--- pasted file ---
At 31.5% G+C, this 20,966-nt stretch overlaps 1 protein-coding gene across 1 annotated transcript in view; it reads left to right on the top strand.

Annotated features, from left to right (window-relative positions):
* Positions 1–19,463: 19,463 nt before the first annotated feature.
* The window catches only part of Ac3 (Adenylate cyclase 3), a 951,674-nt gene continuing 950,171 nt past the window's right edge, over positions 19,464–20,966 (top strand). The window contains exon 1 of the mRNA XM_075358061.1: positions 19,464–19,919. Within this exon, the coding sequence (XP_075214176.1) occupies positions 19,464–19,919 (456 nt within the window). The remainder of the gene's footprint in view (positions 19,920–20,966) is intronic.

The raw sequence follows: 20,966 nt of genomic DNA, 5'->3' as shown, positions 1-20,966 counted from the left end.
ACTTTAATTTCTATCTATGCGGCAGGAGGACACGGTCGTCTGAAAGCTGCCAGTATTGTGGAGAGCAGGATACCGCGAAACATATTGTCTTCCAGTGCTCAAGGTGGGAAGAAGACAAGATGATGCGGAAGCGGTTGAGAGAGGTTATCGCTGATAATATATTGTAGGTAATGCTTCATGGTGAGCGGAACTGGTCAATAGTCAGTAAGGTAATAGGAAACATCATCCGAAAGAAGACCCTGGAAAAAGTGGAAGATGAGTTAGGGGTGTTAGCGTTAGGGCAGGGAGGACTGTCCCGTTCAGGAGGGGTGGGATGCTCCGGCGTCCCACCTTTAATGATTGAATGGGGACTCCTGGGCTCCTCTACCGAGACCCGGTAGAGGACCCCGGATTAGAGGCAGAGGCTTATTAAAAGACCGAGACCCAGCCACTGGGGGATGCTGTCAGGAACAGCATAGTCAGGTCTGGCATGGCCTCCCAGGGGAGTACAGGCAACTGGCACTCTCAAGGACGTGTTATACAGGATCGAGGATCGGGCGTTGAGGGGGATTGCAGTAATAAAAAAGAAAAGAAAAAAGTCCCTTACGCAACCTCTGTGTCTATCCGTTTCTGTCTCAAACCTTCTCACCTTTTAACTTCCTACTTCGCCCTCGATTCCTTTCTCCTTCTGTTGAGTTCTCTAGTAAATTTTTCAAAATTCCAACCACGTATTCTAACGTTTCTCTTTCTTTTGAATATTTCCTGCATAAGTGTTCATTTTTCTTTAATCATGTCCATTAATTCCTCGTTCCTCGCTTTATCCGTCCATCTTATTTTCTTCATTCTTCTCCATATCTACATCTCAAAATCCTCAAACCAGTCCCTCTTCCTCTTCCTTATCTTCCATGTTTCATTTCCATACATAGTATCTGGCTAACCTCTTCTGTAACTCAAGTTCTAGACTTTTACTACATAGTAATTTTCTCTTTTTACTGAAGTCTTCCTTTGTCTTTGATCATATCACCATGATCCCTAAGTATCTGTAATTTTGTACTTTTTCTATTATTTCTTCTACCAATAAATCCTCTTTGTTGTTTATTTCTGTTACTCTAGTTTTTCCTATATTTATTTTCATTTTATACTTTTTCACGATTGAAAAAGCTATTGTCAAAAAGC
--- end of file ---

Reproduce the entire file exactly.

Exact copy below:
At 31.5% G+C, this 20,966-nt stretch overlaps 1 protein-coding gene across 1 annotated transcript in view; it reads left to right on the top strand.

Annotated features, from left to right (window-relative positions):
* Positions 1–19,463: 19,463 nt before the first annotated feature.
* The window catches only part of Ac3 (Adenylate cyclase 3), a 951,674-nt gene continuing 950,171 nt past the window's right edge, over positions 19,464–20,966 (top strand). The window contains exon 1 of the mRNA XM_075358061.1: positions 19,464–19,919. Within this exon, the coding sequence (XP_075214176.1) occupies positions 19,464–19,919 (456 nt within the window). The remainder of the gene's footprint in view (positions 19,920–20,966) is intronic.

The raw sequence follows: 20,966 nt of genomic DNA, 5'->3' as shown, positions 1-20,966 counted from the left end.
ACTTTAATTTCTATCTATGCGGCAGGAGGACACGGTCGTCTGAAAGCTGCCAGTATTGTGGAGAGCAGGATACCGCGAAACATATTGTCTTCCAGTGCTCAAGGTGGGAAGAAGACAAGATGATGCGGAAGCGGTTGAGAGAGGTTATCGCTGATAATATATTGTAGGTAATGCTTCATGGTGAGCGGAACTGGTCAATAGTCAGTAAGGTAATAGGAAACATCATCCGAAAGAAGACCCTGGAAAAAGTGGAAGATGAGTTAGGGGTGTTAGCGTTAGGGCAGGGAGGACTGTCCCGTTCAGGAGGGGTGGGATGCTCCGGCGTCCCACCTTTAATGATTGAATGGGGACTCCTGGGCTCCTCTACCGAGACCCGGTAGAGGACCCCGGATTAGAGGCAGAGGCTTATTAAAAGACCGAGACCCAGCCACTGGGGGATGCTGTCAGGAACAGCATAGTCAGGTCTGGCATGGCCTCCCAGGGGAGTACAGGCAACTGGCACTCTCAAGGACGTGTTATACAGGATCGAGGATCGGGCGTTGAGGGGGATTGCAGTAATAAAAAAGAAAAGAAAAAAGTCCCTTACGCAACCTCTGTGTCTATCCGTTTCTGTCTCAAACCTTCTCACCTTTTAACTTCCTACTTCGCCCTCGATTCCTTTCTCCTTCTGTTGAGTTCTCTAGTAAATTTTTCAAAATTCCAACCACGTATTCTAACGTTTCTCTTTCTTTTGAATATTTCCTGCATAAGTGTTCATTTTTCTTTAATCATGTCCATTAATTCCTCGTTCCTCGCTTTATCCGTCCATCTTATTTTCTTCATTCTTCTCCATATCTACATCTCAAAATCCTCAAACCAGTCCCTCTTCCTCTTCCTTATCTTCCATGTTTCATTTCCATACATAGTATCTGGCTAACCTCTTCTGTAACTCAAGTTCTAGACTTTTACTACATAGTAATTTTCTCTTTTTACTGAAGTCTTCCTTTGTCTTTGATCATATCACCATGATCCCTAAGTATCTGTAATTTTGTACTTTTTCTATTATTTCTTCTACCAATAAATCCTCTTTGTTGTTTATTTCTGTTACTCTAGTTTTTCCTATATTTATTTTCATTTTATACTTTTTCACGATTGAAAAAGCTATTGTCAAAAAGC